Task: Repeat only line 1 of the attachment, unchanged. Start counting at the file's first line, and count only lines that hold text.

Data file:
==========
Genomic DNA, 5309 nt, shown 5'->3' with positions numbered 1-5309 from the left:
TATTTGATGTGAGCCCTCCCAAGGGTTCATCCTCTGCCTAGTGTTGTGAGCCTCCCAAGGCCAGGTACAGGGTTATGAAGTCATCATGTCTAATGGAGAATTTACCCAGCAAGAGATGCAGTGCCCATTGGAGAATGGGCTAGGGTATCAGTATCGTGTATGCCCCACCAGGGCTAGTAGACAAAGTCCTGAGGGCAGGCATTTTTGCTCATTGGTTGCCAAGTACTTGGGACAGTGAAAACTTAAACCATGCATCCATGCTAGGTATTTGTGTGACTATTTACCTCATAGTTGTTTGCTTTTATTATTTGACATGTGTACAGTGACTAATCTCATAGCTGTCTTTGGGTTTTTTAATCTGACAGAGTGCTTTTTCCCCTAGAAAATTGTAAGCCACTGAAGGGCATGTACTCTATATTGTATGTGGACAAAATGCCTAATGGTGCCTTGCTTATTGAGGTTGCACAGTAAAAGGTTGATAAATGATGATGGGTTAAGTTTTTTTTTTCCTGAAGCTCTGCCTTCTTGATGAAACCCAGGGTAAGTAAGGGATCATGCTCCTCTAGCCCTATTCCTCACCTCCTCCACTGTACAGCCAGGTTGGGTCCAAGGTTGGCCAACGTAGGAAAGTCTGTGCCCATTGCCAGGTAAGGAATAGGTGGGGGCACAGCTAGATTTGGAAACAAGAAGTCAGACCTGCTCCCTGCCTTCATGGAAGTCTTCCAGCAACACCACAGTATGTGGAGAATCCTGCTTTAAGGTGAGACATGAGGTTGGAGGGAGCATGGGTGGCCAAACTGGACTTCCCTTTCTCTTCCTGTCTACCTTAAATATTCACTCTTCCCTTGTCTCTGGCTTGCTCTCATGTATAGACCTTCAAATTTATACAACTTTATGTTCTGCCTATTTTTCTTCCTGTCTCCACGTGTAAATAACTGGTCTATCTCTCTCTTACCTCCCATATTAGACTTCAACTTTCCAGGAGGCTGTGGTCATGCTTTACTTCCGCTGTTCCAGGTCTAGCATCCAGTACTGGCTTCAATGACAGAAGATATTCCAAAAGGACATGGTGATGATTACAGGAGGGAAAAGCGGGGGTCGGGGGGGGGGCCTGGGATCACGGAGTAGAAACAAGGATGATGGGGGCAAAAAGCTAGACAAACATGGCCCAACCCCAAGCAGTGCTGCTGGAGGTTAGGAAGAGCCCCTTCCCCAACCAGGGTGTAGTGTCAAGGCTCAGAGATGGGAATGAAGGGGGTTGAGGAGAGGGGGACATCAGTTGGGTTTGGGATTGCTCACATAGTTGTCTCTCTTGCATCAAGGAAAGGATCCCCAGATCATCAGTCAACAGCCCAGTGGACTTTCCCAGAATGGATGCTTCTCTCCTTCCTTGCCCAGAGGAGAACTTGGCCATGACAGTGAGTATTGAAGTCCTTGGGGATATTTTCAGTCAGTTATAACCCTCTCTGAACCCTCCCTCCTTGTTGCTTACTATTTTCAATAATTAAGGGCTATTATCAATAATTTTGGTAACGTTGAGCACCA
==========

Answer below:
Genomic DNA, 5309 nt, shown 5'->3' with positions numbered 1-5309 from the left: